William Gibson famously said, “The future is already here – it’s just not evenly distributed.” I’m guessing Gibson was probably referring to the coming world of live action content for the Oculus Rift, and if that’s true he’s exactly right. The future is stuck in a Palo Alto office loft. JauntVR to be exact.
Forget the simulated world of virtual reality video games. The real VR disruption is coming from live action. Do you want courtside seats for the Lakers? Looking to get inside the White House press room? Have you been on stage with your favorite band lately? It’s not a matter of if, but of “HOLY CRAP it’s already here!!”
My journey began when I came across a press release describing some new type of cinematic VR platform, just recently out of stealth mode, who announced $6.8M in funding from a who’s-who in the film industry. Being fully committed that this will be a banner year for the industry, I reached out to the team.
To get a sense of what JauntVR has built, their technology is described as “an end-to-end solution for creating cinematic VR experiences.” Their camera films real world footage from everything surrounding it, and their software stitches those clips together to create a seamless experience. The wrap-around film capture means that you’re able to swivel in any direction to maintain that feeling of “actually being there.”
Rarely is the window into the future as stunningly clear as was for me for the next few minutes inside that Oculus Rift. So what was it like inside? (Keep in mind: writing about the mindshock of live action VR, is quite like trying to share a photograph of your favorite song. Words simply cannot do justice.)
I settled into a swivel chair at the center of a dark surround-sound equipped room, slid on the Rift, and instantly I was no longer in Palo Alto but sitting inches away from a string quartet performing inside a luxurious concert hall. Stunned by the realism (it is real after all!) I began turning in every direction, to discover that behind me I could see the full venue where an audience would sit. Then I understood where I was – right where the conductor would stand. Not a bad seat and with the surround sound so clear, I felt as if I was actually there.
It was the next demo, though, when my jaw finally hit floor. For copyright reasons, I can only say that I was closer to the sights and sounds of a professional sports event than at any time in my life. And this was real footage, not some simulation. Courtside seats in the home are coming much sooner than expected.
To bring it all home, the last bit of footage landed me onstage at an EDM concert next to a world-famous DJ pumping a record-breaking crowd of 300,000 into an adrenaline-fueled hysteria. And there I was, only feet away from the hero himself. Just a stunning experience you’ll have to see to believe.
So what does it all mean?
It means watching the next FIFA World Cup from the field with a better view than the coaches.
It means running with the bulls, worlds away from any angry bullhorns.
It means accepting that Oscar right alongside Leo DiCaprio, whenever it is he decides to win one.
It means keeping your pajamas on, because JauntVR is saving you a front row seat at anything they can get their cameras to.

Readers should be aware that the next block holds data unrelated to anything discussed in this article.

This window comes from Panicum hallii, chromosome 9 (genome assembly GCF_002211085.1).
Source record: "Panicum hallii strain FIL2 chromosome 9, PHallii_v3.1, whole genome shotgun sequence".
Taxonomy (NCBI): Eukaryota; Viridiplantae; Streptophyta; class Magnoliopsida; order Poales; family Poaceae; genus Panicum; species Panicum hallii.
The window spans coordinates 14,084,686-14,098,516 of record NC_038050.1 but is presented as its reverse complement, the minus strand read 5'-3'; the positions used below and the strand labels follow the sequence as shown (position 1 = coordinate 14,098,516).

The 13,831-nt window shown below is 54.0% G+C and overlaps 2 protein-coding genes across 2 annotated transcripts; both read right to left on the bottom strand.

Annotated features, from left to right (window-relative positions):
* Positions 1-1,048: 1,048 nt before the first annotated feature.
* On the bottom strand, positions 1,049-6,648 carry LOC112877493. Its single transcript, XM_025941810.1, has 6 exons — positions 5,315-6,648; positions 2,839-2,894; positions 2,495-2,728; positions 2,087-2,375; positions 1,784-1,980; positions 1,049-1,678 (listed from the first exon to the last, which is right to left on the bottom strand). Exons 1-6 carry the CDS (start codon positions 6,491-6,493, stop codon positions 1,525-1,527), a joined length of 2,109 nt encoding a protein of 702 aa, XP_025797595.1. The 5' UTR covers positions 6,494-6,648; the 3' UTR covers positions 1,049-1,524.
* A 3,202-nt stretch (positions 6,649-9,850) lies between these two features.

But as exciting as this sounds, live event ticket sales won’t vanish overnight. Events are a social affair, and live crowds will never and should never be replaced. Even at home, VR will remain (at least for the short term) a companionless substitute for watching with friends. And no pajama’ed soccer fan wants to tune into a World Cup to find empty stadiums. The challenge for events companies becomes inspiring fans to forgo the comforts of home for the in-person experience, and those comforts of home are relying on the fact that they can.
VR won’t replace the real thing, and could actually increase attendance for sports games and concerts. As Spotify and Pandora shifted the music industry to an information service (as VR now appears ready to do to sports/entertainment), fears were that it was dark days ahead for the industry. In reality, more people than ever are showing up to live shows. Billboard conservatively estimates that worldwide a whopping $15 billion is now spent annually on concerts.
What Spotify and Pandora really did was increase exposure for bands looking to add to their fan base. VR could do the same, as an entirely new and mouth-wateringly cool marketing platform, for sports teams seeking out fans in a globalized market. Teenagers far and wide will be tuning in courtside to hang with their favorite superstars.
Still, not everyone may survive the coming disruption. As experiences become an information service, VR could do to the “experience economy” what Netflix did to Blockbuster. Yet it’s unclear what consumer behaviors look like in a post VR-invaded world. As the most visited natural landmark on earth, would consumers favor a VR alternative to Niagara Falls? Surely businesses like the airlines and “Maid of the Mist” (a Niagara Falls boat ride company in business since 1864) should keep watchful eyes on these trends. Businesses in the “experience” industry ought to respect the vaporizing forces of digitization, otherwise risk ending up in the analog graveyard with Blockbuster.
Before the week, I would have never believed that today, someone could actually sit sideline at a professional game. I don’t think I’ve quite recovered from the haze of appreciation for that experience.
VR enthusiasts have been saying for years, “Won’t it be cool when…” Well that when is now, and that now is more amazing than this VR enthusiast could have imagined. Sooner than you think, your jaw too will tumble to the floor – inside the immersion of a live action VR experience.
[Photo credits: JauntVR]